But while Prohibition’s repeal in 1933 slowed home distilling in most parts of the country, the practice remained robust in the American Southeast, where moonshine has continued to live quietly, spreading out and developing in semiretirement. These days, the 120- to 150-proof product comes in three forms: the classic palate-searing “white,” the smoky brownish “char” (which has usually been aged in charred oak barrels), and the newest and overwhelmingly popular “flavored,” in varieties such as apple pie, cherry, peach, and strawberry.
So after a period of dormancy when the stuff virtually disappeared from broad public use, over the past few years moonshine’s low-cost lure has slowly worked its way back into public favor—largely for reasons involving the current economic climate, a fashionable new cultural love of “artisanal” foods, and a certain, uh, displeasure with the federal government. This is particularly true for the American Southeast.
“These days, what moonshine means has changed economically,” says Chris Baker, Ph.D., a professor of sociology at Walters State Community College in Morristown, Tennessee. “At one time, making moonshine was a financial imperative. You had piles of harvested corn and steep mountains to get it over in slow-moving farm wagons. It was much easier—and more cost effective—to transport and sell it in distilled form. And those old distillers needed money. Shoes had to be bought.”
It goes by countless names, but no matter what you call it, moonshine is experiencing a golden age—and it tastes pretty good too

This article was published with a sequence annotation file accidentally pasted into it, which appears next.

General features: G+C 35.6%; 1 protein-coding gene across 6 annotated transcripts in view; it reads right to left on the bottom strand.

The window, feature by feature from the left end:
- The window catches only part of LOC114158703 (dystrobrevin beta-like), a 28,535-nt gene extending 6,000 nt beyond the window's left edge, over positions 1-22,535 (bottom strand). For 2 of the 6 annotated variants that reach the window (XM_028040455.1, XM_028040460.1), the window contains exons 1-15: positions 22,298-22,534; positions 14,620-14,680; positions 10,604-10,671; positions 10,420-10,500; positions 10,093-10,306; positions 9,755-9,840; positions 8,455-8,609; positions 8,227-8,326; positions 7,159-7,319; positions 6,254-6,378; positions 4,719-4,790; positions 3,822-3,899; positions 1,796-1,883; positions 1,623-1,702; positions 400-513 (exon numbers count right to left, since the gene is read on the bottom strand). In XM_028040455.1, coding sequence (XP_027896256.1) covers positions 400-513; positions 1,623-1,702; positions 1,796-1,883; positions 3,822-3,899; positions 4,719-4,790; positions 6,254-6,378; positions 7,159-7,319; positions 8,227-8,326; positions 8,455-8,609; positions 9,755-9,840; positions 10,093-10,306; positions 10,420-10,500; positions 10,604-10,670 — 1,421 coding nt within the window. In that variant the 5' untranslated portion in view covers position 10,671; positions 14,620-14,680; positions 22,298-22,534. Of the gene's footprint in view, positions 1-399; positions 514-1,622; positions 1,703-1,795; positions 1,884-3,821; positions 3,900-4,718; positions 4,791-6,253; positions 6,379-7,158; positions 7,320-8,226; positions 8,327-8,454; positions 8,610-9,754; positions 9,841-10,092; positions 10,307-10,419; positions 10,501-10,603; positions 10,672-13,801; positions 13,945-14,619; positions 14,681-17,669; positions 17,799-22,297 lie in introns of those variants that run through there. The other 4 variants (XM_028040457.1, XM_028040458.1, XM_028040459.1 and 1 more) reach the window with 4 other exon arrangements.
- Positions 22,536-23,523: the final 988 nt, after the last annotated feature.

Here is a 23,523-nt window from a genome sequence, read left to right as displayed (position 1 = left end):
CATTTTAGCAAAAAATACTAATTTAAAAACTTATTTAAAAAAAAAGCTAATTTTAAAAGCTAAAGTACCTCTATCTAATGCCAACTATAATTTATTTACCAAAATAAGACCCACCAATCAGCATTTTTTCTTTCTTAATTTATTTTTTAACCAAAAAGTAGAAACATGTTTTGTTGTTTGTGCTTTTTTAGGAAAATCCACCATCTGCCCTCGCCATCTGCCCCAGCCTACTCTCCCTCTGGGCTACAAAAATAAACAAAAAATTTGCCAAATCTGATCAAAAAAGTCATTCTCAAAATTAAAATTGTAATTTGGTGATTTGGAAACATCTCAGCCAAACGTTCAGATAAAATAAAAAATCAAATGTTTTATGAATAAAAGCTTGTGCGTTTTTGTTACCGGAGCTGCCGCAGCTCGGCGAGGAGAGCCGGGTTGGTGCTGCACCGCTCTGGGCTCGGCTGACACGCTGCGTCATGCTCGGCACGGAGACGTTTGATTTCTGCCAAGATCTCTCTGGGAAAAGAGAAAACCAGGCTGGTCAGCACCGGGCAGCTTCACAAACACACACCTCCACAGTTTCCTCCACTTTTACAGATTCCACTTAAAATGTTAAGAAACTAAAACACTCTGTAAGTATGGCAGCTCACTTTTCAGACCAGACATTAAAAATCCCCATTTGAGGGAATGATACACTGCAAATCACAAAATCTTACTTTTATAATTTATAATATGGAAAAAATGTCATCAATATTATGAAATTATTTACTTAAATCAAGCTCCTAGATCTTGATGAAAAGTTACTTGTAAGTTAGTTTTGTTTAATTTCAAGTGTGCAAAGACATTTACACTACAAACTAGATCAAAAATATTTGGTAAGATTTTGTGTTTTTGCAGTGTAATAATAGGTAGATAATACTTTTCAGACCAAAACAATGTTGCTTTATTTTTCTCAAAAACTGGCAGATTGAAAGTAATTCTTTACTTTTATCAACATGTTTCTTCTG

Today, Baker says, most modern moonshiners have made an active choice to keep their tradition alive. “They’re selecting this from a far wider array of economic options,” he says. “Like other populations in America, moonshiners have become postmodern. They might farm, sure, but they also might work an office job; they travel recreationally far from their homes. They have favorite Caribbean islands, favorite hotels in Las Vegas—but they still choose to make moonshine as a personal preference. It ties them to their land, to the traditions of that land.”
To test Baker’s statement, I later ask my friend D. if he has a favorite place to stay in Las Vegas.
“Oh yeah, absolutely,” he tells me. “If it’s my choice? The Bellagio.”
Among other aspects of moonshine’s renaissance, it also seems to be thriving because law enforcement is distracted by other concerns.
“These days, we’re pretty busy chasing illegal weapons and violent criminals—mostly gangs,” says Steve Cordell, agent in charge for the federal Bureau of Alcohol, Tobacco, Firearms, and Explosives (ATF) in Knoxville, Tennessee. “Like everywhere else these days, East Tennessee has developed a gang problem that keeps us occupied. But I will say we’ve seen a rise in the making of moonshine over the last few years. For a while it went away, and now it’s returned some…and I can’t tell you exactly why. Still, it’s probably impossible to calculate how big today’s illegal whiskey industry is, but it is around.”
And in that part of the world, it’s remained pretty gettable, too. In fact, the most famous moonshiner in East Tennessee only recently shut down his still for good. On January 26 of this year, Marvin “Popcorn” Sutton was finally—with his fourth moonshining conviction since the 1970s—given his first prison term, his three previous convictions having resulted in probational sentences. Despite having been convicted of moonshining in the past, Popcorn would openly sell his “likker,” as he called it, to virtually anyone who wanted it, either from the still house on his farm, in Parrottsville, Tennessee, or from his antiques shop just over the state line in Maggie Valley, North Carolina.